Art After New Media August 19, 2004 1:19 AM
I participated in the ISEA2004 panel Working across boundaries: Curating and Preserving New Media Art with Beryl Graham (University of Sunderland), Sarah Cook (University of Sunderland), and Caitlin Jones (Solomon R. Guggenheim Museum). My talk was intended more like blog comments than a formal text. Noah Wardrip-Fruin did blog the panel here.

Art After New Media

Since I first wrote on curating new media, Curating (On) the Web, in 1997, I have written and presented a number of times on the topic.1 I think it would be fair to say that I have consistently - some might say repetitively - based my thinking on two core tenets:
  1. Curating new media is just like curating any contemporary art, only different
  2. The most interesting potential for curating new media is how it might change the practice of curating
Regarding the first tenet, computational, interactive, networked media present specific challenges for the curator and presenting organization. Beryl, and Sarah's and Caitlin's papers all testify to how much better we understand these challenges of curating new media on both a pragmatic and philosophical level. What I would like to highlight, however, is how each presentation is either predicated, as with Caitlin's paper, on new media as a non-exclusive category, equally applicable to Dan Flavin's work as Jodi's; Beryl's paper is shot through with examples of work, such as Janet Cardiff's, which would not normally be identified as new media; and even Sarah's paper makes the case, I would argue, for thinking about network-based art as sharing elements of historical discourses around site-specific, installation and performative art.

Indeed, as we shall see, curating new media art is just like any other curating only different. Or, to phrase it in terms of my second tenet, curating new media art has led to a richer understanding of curating other contemporary art.

So what does it mean to be discussing curating new media art in 2004?

I want to revisit a statement by the editor of Artforum, Philip Leider, to art historian Matthew Baigell in a letter dated On October 30, 1967.
"Thanks for the enclosed manuscript on CHuck Csuri; I cant [sic] imagine ARTFORUM ever doing a special issue on electronics or computers in art, but one never knows."
In fact, we do know that festivals such as Ars Electronica, SIGGRAPH, and ISEA itself have been doing "special issues" on computers in art for the past 25 years and more.

Where has it gotten us? For one thing it has gotten us the knowledge of how to curate and present new media art based on a great deal of experience, aspects of which my colleagues outline in their papers.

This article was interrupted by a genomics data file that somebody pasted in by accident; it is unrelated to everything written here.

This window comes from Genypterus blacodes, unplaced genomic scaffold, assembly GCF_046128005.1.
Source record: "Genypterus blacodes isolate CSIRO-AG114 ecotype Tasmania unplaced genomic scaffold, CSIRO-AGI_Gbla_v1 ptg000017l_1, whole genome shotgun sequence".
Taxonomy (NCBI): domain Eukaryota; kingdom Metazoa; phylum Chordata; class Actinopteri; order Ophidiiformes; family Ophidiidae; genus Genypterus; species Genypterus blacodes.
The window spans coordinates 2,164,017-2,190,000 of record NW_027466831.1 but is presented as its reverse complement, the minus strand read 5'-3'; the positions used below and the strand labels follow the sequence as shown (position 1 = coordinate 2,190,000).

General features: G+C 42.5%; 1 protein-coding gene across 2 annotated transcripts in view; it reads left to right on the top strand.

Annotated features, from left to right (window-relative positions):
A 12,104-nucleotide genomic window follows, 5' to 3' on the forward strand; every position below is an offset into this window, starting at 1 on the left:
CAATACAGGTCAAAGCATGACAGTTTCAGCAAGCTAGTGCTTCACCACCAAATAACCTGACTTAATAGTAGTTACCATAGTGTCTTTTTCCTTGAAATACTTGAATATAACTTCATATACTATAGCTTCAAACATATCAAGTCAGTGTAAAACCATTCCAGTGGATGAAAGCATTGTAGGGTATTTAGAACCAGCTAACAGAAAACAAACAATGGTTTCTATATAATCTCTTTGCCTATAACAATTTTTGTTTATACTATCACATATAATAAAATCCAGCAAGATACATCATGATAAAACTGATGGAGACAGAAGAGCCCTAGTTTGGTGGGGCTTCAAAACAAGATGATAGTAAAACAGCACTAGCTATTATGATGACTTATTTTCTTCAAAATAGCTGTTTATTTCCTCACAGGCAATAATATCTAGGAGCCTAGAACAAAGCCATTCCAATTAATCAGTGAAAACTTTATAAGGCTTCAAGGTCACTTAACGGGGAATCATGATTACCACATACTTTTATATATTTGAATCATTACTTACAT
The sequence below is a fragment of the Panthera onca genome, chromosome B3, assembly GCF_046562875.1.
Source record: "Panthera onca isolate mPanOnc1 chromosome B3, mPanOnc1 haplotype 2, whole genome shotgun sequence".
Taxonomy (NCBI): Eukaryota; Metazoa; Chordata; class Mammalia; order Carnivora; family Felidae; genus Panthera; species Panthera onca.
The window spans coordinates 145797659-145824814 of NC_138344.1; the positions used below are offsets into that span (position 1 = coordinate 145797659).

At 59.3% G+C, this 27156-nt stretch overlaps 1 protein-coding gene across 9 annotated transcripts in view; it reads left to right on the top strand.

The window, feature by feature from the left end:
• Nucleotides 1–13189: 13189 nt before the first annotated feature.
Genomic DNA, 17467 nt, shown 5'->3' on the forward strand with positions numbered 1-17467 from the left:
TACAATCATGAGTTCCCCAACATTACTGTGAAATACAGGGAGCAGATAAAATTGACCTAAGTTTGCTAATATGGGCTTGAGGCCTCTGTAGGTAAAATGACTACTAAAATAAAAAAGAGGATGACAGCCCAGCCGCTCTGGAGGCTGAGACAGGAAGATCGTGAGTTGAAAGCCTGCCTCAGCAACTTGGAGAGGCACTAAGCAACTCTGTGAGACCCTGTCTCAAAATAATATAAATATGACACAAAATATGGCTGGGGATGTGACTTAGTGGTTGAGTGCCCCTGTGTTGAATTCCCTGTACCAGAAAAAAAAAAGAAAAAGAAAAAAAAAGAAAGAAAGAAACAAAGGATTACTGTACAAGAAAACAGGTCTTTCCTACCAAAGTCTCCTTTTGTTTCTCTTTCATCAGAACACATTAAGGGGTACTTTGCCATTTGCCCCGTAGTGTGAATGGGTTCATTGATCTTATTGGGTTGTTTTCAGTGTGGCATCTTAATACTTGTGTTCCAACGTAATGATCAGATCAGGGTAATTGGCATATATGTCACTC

For another thing, these festivals have been sites of experimentation that have literally sustained a broad and varied international artistic practice that we now understand as a set of rich histories of exemplary works and practices.

But has this made any difference in the contemporary art world in general or the general public for that matter?

One could make the case that with the Walker Art Center dismantling its curatorial new media efforts, with SFMOMA losing its new media-savvy curator, with this year's Whitney Biennial not having a new media program per se, with Steve Kurtz of Critical Art Ensemble in court that the United States, at least, is regressing. On the other hand, with so many media festivals in Europe and the rest of the world that it seems like the well-heeled attendee could be on the road every week of the year, with the Arts Council of England acquiring new media art for its collection, with a kind of giddy interest in locative media and pervasive computing that is reminiscent of the heyday of net art, with the rise of amazing new institutions such as Sarai, one could make the case that new media art is alive and flourishing.

It is difficult to know which of these metrics to use to assess the issue, but wandering around SIGGRAPH last week and ISEA this week, it has been notable to me the number of committed curators, theorists, and artists who have been nonplussed; not just by the work in front of them but by much of the work they have seen presented recently in general. And even when there is work they admire and champion, many will admit, as one prominent curator put it to me recently, that there does not seem to be a public for it. "Our institution can't get by just on digital art," this curator argued.

I hesitate to chalk up this attitude up to any one issue, but there is surprising unanimity on one point by artists, curators, and theorists alike. Whether accurate or not, many remain convinced that there is too much emphasis on what is often referred to as "techno-formalism." I should emphasize that Tapio Makela organized ISEA2004 as a set of networked, wearable, and wireless experiences specifically to counter "techno fetishist approaches where technologies themselves are seen as the center of attention."2